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& PENS PRESS presents a book release for

XARA THUSTRA‘s
Friendship Between Artists
is an Equation of Love and Survival

with musical performances by

LOVE WARZ
(Xara Thustra collaboration with Siobhan Aluualot)
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SPECIAL GUESTS

SATURDAY, OCTOBER 5, 2013
7:30 – 9:30 p.m.

* * FREE FOOD * *

INFO:
Names like Barry McGee, Margaret Kilgallen, and Chris Johanson are credited as some of the key players in the San Francisco 1990’s art movement known as the “Mission School.” The history books teling the story of this art movement and bringing it into the mainstream have left behind a few artists that were and still are artistically trailblazing, often times alongside those that received greater acclaim.

The story of the “Mission School” is definitely not complete without XARA THUSTRA. Both an activist and artist, Thustra has been pushing the envelope socially and artistically for 15 plus years in San Francisco. Xara’s ever evolving creative medium has been graffiti, screen printed posters. calendars, murals, paintings, video, music, performance and protest. Socially, Xara has been responsible for anti-war actions, gay activism, feeding the hungry, anti-capitalist actions, squats like 949 Market, and so much more…

This beautiful 500 page book captures 15 plus years of Thustra’s work in one package through photos and imagery. Not to mention, there are also cameos contained within from Xylor Jane, Chris Johanson, Barry McGee, Emory Douglas, Erick Lyle, Kyle Ranson, Ivy Jean, Sy Loady, and a cast of other SF punks, artists, queers, and activists. Such fantastic stuff. Don’t miss this.

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“Feed the people! SF STOPS WARS. STOP MEN. Hard-working, self-schooled, tireless artist/activist Xara Thustra [rules] 2-D, performance, drums, video. Manhaters, Love Warz AND the annual Calendar. HEART 101. All for FREE! Unbelievable.” – Xylor Jane

“Thustra’s art fills me with a crazy unhinged joy. It makes you want to do something joyful and spectacular and very illegal. I would like to think that my heart looks something like this, and yours too.” – Michelle Tea

“I have always been inspired by the creativity of Xara. It is always 100 percent care. One of my favorite artists that I met in SF. Making things to make people think and with so much concern. This book about creative ritual and meditation toward making things better is a good gesture in the Left direction. A non text book, but in the school of life.” – Chris Johanson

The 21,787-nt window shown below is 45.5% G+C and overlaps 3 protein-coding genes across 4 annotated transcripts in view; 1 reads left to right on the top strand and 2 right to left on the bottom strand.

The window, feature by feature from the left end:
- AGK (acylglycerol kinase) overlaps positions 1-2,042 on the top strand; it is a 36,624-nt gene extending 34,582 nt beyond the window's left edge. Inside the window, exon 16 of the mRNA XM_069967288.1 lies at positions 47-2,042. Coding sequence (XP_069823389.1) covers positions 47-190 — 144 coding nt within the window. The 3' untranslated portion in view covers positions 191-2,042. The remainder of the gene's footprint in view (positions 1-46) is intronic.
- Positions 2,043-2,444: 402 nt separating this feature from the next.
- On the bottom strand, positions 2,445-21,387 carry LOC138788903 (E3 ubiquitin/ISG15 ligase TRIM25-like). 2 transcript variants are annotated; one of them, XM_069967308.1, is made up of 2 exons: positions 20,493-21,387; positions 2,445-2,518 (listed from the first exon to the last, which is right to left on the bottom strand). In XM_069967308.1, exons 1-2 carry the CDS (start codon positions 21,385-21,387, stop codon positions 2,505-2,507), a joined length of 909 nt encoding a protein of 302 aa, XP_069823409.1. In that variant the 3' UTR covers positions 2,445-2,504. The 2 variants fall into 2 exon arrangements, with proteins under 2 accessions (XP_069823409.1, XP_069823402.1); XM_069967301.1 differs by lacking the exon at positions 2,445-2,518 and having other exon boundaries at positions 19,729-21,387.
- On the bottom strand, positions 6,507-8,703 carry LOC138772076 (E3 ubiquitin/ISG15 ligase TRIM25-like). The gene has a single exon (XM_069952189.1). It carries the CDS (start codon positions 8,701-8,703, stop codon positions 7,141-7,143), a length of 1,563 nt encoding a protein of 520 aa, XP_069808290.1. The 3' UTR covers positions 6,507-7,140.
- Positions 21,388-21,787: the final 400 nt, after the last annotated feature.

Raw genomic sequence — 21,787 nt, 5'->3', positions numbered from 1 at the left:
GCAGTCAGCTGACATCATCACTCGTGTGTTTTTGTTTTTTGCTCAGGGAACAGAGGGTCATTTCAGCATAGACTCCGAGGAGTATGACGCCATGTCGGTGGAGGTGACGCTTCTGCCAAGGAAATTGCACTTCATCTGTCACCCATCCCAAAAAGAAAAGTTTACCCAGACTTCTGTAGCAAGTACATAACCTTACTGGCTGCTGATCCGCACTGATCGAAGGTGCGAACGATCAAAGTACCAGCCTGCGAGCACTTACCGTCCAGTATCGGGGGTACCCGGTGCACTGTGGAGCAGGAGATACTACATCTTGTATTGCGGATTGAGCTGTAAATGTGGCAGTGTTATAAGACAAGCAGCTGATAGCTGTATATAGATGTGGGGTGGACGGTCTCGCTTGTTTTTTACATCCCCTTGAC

“Like an invisible giant, silently stalking our city, converting it’s ever-more-boring facade into an impassioned, beautiful call to arms, revolution, and to love. Xara has created an incredible genre and gender busting body of work. This is the freak flag flying high.” – Bill Daniel

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This Sounds a bit like Goodbye
by Stefan Marx (Hamburg, Germany)

Stefan Marx‘s latest and greatest publication, This Sounds a bit Like Goodbye, is a continuation of his travel drawings of the people and places he visits.  

DSC_0253For this series New York was his host. 

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Over the course of 156 pages paperback pocket-sized book, Stefan’s quick and gestural portraits depict shops, sceneries and funny impressions of  individuals. You can tell the energy of the characters are sometimes done in just a moment while others seem like he had time to sit and revel in the details of his surroundings a bit more.

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This Sounds a bit like Goodbye is Stefan Marx’ 16th publication with Nieves. We are hoping he travels to LA for his next one. 

Available in the Bookstore here.

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Since we are a little belated with our blog posts from the holiday weekend we decided to combine Monday Meditations and Poetry Tuesday by introducing an inspiring and unique book that represents both worlds: The Cliffs by Bertrand Fleuret.

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French photographer Bertrand Fleuret, born in 1969, is a maker of beautifully produced photo books. The Cliffs, published by JL Books, continues the exploration of his earlier work in Landmasses and Railway’s by combining imagery and imaginary worlds, leading the viewer through surreal pathways with poetic narrations.

The inspiration behind The Cliffs was to reconstruct a vivid dream of Fleuret’s that began with him standing by a wall of dark cliffs. When he awoke from the dream he still found the imagery completely vidid and compelling even after being long awake. The collection of color images and written accounts of the dream reproduces the sequence of events he experienced both awake and asleep. 

Available here.

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DSC_0262“I am standing by a wall of dark cliffs. They form a circle of about 100 meters in diameter.”